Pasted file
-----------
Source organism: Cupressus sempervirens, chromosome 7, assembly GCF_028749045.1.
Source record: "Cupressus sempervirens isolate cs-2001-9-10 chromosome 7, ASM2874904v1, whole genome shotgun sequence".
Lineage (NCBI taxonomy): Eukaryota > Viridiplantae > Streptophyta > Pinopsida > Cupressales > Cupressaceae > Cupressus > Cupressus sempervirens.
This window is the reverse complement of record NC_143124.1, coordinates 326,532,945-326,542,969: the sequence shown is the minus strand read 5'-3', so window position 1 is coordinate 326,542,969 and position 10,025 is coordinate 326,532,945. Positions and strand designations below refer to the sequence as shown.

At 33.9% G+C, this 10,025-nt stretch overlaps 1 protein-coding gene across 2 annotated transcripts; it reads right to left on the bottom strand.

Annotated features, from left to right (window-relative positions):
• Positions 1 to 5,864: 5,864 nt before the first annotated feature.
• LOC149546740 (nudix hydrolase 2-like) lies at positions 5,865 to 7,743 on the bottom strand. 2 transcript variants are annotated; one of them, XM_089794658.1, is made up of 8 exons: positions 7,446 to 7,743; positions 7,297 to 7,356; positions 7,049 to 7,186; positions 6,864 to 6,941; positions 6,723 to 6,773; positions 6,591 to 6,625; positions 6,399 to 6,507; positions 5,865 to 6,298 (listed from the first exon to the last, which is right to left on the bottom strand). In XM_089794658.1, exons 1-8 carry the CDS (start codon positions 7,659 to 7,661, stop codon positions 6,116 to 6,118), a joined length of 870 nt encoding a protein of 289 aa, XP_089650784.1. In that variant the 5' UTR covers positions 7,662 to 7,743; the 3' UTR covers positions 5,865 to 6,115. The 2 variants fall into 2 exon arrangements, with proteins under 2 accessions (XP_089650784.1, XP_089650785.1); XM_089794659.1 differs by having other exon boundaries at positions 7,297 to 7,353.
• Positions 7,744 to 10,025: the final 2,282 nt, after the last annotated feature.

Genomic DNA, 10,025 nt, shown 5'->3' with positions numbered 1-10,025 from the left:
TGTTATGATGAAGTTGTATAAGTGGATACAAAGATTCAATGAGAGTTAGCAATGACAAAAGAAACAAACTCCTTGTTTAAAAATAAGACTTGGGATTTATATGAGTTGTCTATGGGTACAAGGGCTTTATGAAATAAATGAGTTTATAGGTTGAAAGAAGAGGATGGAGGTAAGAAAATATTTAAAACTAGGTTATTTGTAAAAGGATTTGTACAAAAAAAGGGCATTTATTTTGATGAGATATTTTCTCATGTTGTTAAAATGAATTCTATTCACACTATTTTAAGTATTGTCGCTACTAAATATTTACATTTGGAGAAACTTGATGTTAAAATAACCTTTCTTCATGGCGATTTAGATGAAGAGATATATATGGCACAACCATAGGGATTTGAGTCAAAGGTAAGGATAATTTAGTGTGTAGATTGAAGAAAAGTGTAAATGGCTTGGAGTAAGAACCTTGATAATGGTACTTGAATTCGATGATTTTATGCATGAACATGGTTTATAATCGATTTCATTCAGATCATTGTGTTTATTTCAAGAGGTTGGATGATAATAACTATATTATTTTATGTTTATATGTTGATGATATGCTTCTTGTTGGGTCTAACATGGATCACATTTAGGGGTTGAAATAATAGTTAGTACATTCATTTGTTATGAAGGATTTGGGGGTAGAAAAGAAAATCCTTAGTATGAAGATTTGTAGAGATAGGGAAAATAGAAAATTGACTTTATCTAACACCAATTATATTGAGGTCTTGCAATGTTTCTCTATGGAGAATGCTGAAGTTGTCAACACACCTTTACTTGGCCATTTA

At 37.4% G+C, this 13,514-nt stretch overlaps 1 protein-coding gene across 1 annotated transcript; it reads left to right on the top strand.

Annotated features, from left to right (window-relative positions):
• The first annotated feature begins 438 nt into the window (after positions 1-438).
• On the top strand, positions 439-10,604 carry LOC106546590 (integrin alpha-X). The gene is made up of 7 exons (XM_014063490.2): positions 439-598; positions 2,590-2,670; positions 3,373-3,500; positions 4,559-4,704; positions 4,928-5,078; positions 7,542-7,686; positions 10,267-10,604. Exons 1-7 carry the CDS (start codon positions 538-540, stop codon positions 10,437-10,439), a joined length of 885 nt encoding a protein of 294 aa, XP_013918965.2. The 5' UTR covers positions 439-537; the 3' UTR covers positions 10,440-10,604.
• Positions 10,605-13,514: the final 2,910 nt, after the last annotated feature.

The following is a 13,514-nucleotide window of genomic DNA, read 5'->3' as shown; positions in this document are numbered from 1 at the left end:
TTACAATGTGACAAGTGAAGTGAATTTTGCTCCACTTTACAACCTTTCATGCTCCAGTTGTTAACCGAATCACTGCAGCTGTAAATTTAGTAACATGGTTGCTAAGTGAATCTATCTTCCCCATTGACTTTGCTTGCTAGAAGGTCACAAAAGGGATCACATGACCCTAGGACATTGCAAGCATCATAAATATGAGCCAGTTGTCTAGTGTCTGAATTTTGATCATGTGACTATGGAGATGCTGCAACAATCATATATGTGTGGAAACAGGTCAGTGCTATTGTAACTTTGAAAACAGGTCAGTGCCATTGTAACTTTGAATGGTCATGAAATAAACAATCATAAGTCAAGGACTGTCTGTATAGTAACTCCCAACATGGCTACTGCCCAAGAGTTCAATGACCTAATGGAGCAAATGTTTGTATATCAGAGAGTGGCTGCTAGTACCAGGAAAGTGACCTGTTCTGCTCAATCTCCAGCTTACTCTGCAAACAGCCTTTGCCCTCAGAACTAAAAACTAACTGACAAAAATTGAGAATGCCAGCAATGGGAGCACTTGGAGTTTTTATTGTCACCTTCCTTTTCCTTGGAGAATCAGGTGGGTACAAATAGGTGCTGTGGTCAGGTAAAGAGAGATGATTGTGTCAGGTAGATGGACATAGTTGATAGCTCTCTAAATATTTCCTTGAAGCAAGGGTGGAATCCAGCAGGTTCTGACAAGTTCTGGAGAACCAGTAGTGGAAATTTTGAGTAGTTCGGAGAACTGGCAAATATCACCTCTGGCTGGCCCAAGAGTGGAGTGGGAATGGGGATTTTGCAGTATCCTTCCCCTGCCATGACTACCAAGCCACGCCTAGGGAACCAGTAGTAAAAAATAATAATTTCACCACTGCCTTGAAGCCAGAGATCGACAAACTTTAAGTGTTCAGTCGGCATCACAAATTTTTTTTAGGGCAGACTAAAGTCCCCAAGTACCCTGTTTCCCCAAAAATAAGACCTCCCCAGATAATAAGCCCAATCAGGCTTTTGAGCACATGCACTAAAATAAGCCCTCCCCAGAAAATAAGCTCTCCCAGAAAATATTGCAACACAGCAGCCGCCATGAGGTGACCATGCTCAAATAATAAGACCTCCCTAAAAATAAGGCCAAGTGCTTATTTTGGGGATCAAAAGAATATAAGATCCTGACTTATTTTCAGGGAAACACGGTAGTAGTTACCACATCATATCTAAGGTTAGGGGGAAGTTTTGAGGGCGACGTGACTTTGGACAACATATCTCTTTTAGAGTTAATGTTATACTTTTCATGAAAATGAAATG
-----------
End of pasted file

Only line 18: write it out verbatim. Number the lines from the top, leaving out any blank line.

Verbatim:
TTACAATGTGACAAGTGAAGTGAATTTTGCTCCACTTTACAACCTTTCATGCTCCAGTTGTTAACCGAATCACTGCAGCTGTAAATTTAGTAACATGGTTGCTAAGTGAATCTATCTTCCCCATTGACTTTGCTTGCTAGAAGGTCACAAAAGGGATCACATGACCCTAGGACATTGCAAGCATCATAAATATGAGCCAGTTGTCTAGTGTCTGAATTTTGATCATGTGACTATGGAGATGCTGCAACAATCATATATGTGTGGAAACAGGTCAGTGCTATTGTAACTTTGAAAACAGGTCAGTGCCATTGTAACTTTGAATGGTCATGAAATAAACAATCATAAGTCAAGGACTGTCTGTATAGTAACTCCCAACATGGCTACTGCCCAAGAGTTCAATGACCTAATGGAGCAAATGTTTGTATATCAGAGAGTGGCTGCTAGTACCAGGAAAGTGACCTGTTCTGCTCAATCTCCAGCTTACTCTGCAAACAGCCTTTGCCCTCAGAACTAAAAACTAACTGACAAAAATTGAGAATGCCAGCAATGGGAGCACTTGGAGTTTTTATTGTCACCTTCCTTTTCCTTGGAGAATCAGGTGGGTACAAATAGGTGCTGTGGTCAGGTAAAGAGAGATGATTGTGTCAGGTAGATGGACATAGTTGATAGCTCTCTAAATATTTCCTTGAAGCAAGGGTGGAATCCAGCAGGTTCTGACAAGTTCTGGAGAACCAGTAGTGGAAATTTTGAGTAGTTCGGAGAACTGGCAAATATCACCTCTGGCTGGCCCAAGAGTGGAGTGGGAATGGGGATTTTGCAGTATCCTTCCCCTGCCATGACTACCAAGCCACGCCTAGGGAACCAGTAGTAAAAAATAATAATTTCACCACTGCCTTGAAGCCAGAGATCGACAAACTTTAAGTGTTCAGTCGGCATCACAAATTTTTTTTAGGGCAGACTAAAGTCCCCAAGTACCCTGTTTCCCCAAAAATAAGACCTCCCCAGATAATAAGCCCAATCAGGCTTTTGAGCACATGCACTAAAATAAGCCCTCCCCAGAAAATAAGCTCTCCCAGAAAATATTGCAACACAGCAGCCGCCATGAGGTGACCATGCTCAAATAATAAGACCTCCCTAAAAATAAGGCCAAGTGCTTATTTTGGGGATCAAAAGAATATAAGATCCTGACTTATTTTCAGGGAAACACGGTAGTAGTTACCACATCATATCTAAGGTTAGGGGGAAGTTTTGAGGGCGACGTGACTTTGGACAACATATCTCTTTTAGAGTTAATGTTATACTTTTCATGAAAATGAAATG